Moreover, hospices cannot pass on increased costs to customers. That is simply not an option for them, but it is always an option, at least to some extent, for private business. The reduced level of energy support that will come into effect on 1 April is so inadequate for hospices as to threaten their very existence. It cannot be the Government’s intention to leave hospices so exposed during the cost of living crisis that they simply cannot continue to operate. I hope that the Minister will listen carefully to the concerns that I and other participants in the debate will raise, and that this important matter will be addressed in the upcoming Budget.

At this juncture, let me quote the chief executive of Sue Ryder, who has thrown the challenges our hospices face into stark relief. Heidi Travis said:

“I think it will come as a surprise to many that their local hospice is reliant on the generosity of members of the public who choose to donate or fundraise.

Put plainly, in order to pay the salaries of our doctors and nurses who provide expert care, pain and symptom management to people at the end of their lives, we rely on people buying second-hand clothes from our charity shops or running a marathon and asking their friends and family for sponsorship. It is unfathomable that such a critical part of our healthcare system is hanging by a thread.”

That is a stark assessment of the challenges that hospices are dealing with. Charity shops are an important part of fundraising that I am sure we all try to support. There is no disputing, however, that Heidi Travis makes an important point. The way hospices are funded would be unacceptable in any other area of healthcare. Imagine, for example, if maternity services relied on second-hand jean sales to fund care. There would rightfully be uproar. Yet to care for dying people, hospices must rely on increasingly fragile sources of income at a time when their costs are soaring. NHS services have their energy bills paid for by the Government, but hospices are—uniquely, among providers of essential care—unreasonably expected to absorb astronomical and eye-watering energy costs so that they can continue to carry out the important work they do.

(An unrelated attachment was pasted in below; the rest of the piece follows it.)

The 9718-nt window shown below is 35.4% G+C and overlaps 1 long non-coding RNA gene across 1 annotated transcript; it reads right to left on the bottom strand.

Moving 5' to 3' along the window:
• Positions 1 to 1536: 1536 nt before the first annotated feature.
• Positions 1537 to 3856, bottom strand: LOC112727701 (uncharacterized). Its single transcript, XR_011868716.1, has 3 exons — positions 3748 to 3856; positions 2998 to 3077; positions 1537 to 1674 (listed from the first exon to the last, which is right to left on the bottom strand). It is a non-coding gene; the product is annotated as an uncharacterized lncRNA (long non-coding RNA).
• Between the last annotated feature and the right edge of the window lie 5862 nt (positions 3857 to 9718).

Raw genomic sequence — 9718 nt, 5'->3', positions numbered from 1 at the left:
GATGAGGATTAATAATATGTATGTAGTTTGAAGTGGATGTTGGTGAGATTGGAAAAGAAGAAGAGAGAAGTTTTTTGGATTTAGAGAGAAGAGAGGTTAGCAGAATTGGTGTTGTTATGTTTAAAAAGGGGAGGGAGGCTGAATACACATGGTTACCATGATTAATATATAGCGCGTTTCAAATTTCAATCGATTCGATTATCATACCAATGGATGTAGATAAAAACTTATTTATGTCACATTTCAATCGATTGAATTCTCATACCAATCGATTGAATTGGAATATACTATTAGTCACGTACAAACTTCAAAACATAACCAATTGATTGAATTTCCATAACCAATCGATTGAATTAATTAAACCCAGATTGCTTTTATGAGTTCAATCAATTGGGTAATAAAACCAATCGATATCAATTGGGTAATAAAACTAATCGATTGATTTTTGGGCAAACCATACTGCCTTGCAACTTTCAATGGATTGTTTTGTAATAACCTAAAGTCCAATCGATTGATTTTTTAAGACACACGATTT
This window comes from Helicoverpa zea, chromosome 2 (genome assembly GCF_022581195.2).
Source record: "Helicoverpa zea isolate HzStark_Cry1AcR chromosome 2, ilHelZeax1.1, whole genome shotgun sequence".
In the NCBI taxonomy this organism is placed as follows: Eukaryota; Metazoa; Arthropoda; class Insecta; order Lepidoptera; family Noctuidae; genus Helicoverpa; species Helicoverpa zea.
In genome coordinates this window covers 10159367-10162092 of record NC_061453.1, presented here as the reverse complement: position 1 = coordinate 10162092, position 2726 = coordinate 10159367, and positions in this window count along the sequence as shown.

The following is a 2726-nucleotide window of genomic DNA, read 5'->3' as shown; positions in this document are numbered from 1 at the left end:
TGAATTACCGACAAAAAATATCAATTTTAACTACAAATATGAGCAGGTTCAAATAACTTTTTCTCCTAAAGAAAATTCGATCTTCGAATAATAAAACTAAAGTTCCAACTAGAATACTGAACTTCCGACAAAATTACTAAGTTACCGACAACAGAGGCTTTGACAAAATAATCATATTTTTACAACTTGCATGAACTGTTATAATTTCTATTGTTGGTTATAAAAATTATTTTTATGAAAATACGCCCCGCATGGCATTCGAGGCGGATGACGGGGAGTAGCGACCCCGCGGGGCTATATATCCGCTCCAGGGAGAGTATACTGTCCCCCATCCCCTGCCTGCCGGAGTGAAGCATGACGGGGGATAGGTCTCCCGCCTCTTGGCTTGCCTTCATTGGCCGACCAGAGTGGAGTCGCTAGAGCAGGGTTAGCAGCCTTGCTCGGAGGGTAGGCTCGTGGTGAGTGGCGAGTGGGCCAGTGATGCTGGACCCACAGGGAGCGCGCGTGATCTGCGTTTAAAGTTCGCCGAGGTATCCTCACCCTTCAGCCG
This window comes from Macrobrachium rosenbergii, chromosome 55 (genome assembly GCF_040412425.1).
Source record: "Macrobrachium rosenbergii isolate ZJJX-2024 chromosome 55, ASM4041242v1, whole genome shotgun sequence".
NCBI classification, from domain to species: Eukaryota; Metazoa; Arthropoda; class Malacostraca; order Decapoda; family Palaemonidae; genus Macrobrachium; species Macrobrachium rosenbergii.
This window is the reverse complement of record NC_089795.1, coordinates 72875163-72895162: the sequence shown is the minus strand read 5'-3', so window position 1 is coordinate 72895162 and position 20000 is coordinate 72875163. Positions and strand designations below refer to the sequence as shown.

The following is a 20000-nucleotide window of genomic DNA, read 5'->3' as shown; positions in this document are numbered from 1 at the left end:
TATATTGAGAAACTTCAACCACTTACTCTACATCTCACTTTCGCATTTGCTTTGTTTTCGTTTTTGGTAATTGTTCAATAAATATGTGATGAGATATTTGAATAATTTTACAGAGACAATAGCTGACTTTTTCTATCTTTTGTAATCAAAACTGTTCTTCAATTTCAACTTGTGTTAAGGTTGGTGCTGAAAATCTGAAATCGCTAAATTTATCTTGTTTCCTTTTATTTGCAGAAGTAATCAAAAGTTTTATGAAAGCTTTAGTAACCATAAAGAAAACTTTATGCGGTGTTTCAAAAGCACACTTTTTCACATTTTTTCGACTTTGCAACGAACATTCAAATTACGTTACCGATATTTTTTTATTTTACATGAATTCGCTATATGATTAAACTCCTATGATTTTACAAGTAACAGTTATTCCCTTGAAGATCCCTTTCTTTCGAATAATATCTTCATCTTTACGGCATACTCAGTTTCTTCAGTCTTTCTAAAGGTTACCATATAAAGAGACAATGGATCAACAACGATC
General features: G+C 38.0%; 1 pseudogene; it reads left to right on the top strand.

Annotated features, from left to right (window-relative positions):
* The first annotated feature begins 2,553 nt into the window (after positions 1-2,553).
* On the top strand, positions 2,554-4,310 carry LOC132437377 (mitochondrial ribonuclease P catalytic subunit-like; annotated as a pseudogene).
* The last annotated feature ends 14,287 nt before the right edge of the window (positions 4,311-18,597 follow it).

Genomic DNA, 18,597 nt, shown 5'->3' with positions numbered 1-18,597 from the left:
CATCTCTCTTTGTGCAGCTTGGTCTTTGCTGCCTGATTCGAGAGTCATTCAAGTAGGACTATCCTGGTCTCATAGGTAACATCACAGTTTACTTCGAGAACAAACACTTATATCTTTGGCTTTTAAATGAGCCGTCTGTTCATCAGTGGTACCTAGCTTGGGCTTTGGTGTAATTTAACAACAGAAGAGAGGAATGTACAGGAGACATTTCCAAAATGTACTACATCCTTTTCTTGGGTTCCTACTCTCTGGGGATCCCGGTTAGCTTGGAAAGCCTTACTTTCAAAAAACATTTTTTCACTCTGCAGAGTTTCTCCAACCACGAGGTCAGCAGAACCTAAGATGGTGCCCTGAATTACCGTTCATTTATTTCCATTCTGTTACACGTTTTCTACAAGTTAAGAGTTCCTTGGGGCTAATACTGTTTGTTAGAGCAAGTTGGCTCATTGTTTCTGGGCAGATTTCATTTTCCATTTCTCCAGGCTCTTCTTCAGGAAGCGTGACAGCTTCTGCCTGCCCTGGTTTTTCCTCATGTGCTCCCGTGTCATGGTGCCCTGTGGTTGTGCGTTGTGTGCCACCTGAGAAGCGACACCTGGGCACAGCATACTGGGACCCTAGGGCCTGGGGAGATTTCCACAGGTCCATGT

It is vital to remember that hospices receive only about 30% of their funding from statutory sources—in Scotland the figure is 40%. That is simply too low, and it is despite the fact that they are a critical part of our health and care system, play a role in reducing pressure on our NHS, and provide support and training for health and care workers. On average, two thirds of adult hospice income and four fifths of children’s hospice income is raised through fundraising. At best, that is an uncertain funding model, and as the cost of living bites deeper into household income, our communities’ ability to provide even that charitable support is diminished.

Hospices also need to keep pace with NHS pay rises. They spend 71% of their expenditure on staff, and as pay rates understandably rise to keep up with inflation, they have to fund the spiralling costs. The Scottish Government provided an additional £16.9 million to hospices during the pandemic, and have committed to ensuring that any and all consequential funding for them will be allocated to the sector in full. However, hospices desperately need to know that from 1 April—a few short weeks away—the Chancellor will deliver support for hospices in the spring statement to ensure they can continue to deliver their essential services every single day of every single year.

The services that our hospices provide cannot be valued simply in pounds, shillings and pence. They provide a peaceful and painless passing to our terminally ill loved ones, and we all agree that we cannot put a price on that. They need help to pay their costs, not least their energy costs, beyond the offer in the energy bills support scheme. The Government need a more comprehensive understanding and appreciation of the vital work they do, and must provide support to develop a more sustainable, secure funding model across the board. If we do not properly support and value our hospices, we are in danger of losing them. The situation is astonishingly stark.

Let us hope that the spring Budget will deliver a more sustainable, long-term, secure funding model for our hospices, because that is becoming increasingly urgent. If we can secure that, everyone across the UK, regardless of where their lives happen to end, will be able to access the best possible end-of-life care. I ask the Minister: who would want anything less for their loved one? I hope that, when he has heard hon. Members’ arguments, he will provide some hope and assurance to our beleaguered hospice sector.